Since 2006, Lake County in northeastern Ohio has endured both 250-year and 500-year storm events. One community experienced flooding of over 70% of the residential structures due to undersized stormwater infrastructure. This project seeks to improve the green infrastructure planning and implementation that can help reduce runoff volumes, limit damages and help Lake County communities recover more quickly from heavy precipitation events. Using future climate modeling projections, the Chagrin River Watershed Partners (CRWP) will update their existing model codes for riparian setbacks, comprehensive stormwater management, and flood damage reduction. CRWP will then work with communities to adopt these updated codes. North Carolina State University will use a model (DRAINMOD) to determine which bioretention and permeable pavement designs will perform best under predicted and extreme climate change rainfall scenarios. The Ohio Department of Natural Resources will use the model results to evaluate the design guidance in the Rainwater and Land Development Manual.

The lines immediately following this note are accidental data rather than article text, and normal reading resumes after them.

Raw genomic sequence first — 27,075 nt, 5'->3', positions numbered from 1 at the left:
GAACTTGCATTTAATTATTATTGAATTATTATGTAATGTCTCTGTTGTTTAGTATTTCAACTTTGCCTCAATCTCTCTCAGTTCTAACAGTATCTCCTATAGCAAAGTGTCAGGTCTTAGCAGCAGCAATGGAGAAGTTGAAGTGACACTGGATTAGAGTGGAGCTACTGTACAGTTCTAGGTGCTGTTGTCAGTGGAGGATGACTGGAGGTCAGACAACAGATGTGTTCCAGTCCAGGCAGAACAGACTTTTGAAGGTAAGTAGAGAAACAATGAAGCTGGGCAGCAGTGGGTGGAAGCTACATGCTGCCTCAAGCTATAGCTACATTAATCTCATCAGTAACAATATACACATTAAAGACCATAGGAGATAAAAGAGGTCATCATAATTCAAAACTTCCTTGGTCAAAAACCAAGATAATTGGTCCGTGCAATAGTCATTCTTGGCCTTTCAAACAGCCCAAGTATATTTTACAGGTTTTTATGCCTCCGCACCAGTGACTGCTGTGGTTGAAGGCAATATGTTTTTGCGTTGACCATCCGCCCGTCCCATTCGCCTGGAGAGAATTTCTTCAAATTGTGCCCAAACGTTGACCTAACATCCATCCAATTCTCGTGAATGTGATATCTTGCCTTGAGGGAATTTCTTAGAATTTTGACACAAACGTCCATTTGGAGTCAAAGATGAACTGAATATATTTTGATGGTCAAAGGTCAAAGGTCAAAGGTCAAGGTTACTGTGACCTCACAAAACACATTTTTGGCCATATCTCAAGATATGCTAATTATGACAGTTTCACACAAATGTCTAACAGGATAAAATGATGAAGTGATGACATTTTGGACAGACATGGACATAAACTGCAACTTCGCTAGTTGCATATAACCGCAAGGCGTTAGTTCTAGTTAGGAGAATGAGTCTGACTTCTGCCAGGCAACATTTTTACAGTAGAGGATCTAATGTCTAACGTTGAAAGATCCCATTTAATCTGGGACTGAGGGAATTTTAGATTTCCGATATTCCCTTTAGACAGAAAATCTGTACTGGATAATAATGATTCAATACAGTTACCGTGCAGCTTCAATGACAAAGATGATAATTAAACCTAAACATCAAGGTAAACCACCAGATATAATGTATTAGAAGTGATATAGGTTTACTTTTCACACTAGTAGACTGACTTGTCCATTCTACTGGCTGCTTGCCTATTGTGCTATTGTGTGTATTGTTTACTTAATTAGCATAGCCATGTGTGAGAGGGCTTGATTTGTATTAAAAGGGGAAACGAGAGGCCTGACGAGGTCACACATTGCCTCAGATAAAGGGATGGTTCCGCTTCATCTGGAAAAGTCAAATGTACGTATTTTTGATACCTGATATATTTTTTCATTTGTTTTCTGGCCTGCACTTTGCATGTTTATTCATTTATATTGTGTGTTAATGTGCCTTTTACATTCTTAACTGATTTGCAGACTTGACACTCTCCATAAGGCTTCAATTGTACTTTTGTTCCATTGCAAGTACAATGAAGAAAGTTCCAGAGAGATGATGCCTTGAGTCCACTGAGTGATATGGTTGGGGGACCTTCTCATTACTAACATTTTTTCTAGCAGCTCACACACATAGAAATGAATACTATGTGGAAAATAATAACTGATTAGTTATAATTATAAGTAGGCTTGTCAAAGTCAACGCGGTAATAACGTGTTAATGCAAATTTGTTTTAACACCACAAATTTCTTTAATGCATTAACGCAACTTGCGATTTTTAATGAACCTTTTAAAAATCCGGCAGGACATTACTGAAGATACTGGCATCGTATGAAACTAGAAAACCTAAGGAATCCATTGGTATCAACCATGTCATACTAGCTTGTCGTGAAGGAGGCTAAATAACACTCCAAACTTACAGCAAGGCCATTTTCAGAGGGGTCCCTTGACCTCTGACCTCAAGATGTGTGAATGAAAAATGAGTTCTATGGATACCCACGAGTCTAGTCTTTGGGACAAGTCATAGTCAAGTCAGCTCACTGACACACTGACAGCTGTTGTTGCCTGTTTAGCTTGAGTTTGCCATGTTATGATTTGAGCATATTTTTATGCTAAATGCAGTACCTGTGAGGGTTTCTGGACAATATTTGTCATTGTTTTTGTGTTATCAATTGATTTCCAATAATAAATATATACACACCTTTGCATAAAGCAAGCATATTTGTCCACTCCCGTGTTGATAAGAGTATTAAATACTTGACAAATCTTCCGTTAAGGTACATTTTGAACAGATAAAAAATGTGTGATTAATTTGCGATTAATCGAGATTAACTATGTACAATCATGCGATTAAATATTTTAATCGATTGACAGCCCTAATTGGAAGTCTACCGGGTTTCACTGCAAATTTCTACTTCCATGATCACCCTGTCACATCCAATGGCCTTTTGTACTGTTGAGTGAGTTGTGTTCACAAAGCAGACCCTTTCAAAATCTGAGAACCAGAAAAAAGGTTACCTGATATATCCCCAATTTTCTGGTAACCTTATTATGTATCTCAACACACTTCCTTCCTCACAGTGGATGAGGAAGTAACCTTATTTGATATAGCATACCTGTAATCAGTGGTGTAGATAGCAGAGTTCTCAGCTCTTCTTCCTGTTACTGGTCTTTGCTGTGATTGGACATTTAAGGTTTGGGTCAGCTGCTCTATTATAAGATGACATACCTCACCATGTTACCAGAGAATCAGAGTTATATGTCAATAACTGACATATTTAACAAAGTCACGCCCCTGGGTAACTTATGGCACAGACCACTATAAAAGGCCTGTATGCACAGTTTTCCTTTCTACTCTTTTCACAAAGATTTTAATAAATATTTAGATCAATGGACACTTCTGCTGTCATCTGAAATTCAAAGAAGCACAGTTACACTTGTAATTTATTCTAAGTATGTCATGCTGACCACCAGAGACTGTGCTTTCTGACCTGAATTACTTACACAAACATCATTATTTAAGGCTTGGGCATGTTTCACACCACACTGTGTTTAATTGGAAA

Partners: City of South Haven
Geographic Scope: Southwestern Michigan and northern Indiana
The stretch of Lake Michigan shoreline between Muskegon, MI and Michigan City, IN, contains several of the most popular beaches in the Great Lakes region. While there are several offshore buoys in this region that provide valuable weather data to the local National Weather Service offices and recreational boaters, there is a 70-mile information gap between Bridgman, MI and Port Sheldon, MI. This project will improve and increase nearshore real‐time marine observations in western Michigan and northern Indiana through two main activities. First, a buoy will be deployed off the coastline of South Haven, MI, to fill the 70-mile observation gap. Second, the project leader will work with the owners and operators of the four other nearshore buoys to create a regional communication plan that will help coordinate the relay of information to local and regional water safety personnel, boaters, anglers, residents, and tourists of the seven coastal counties in western Michigan and northern Indiana.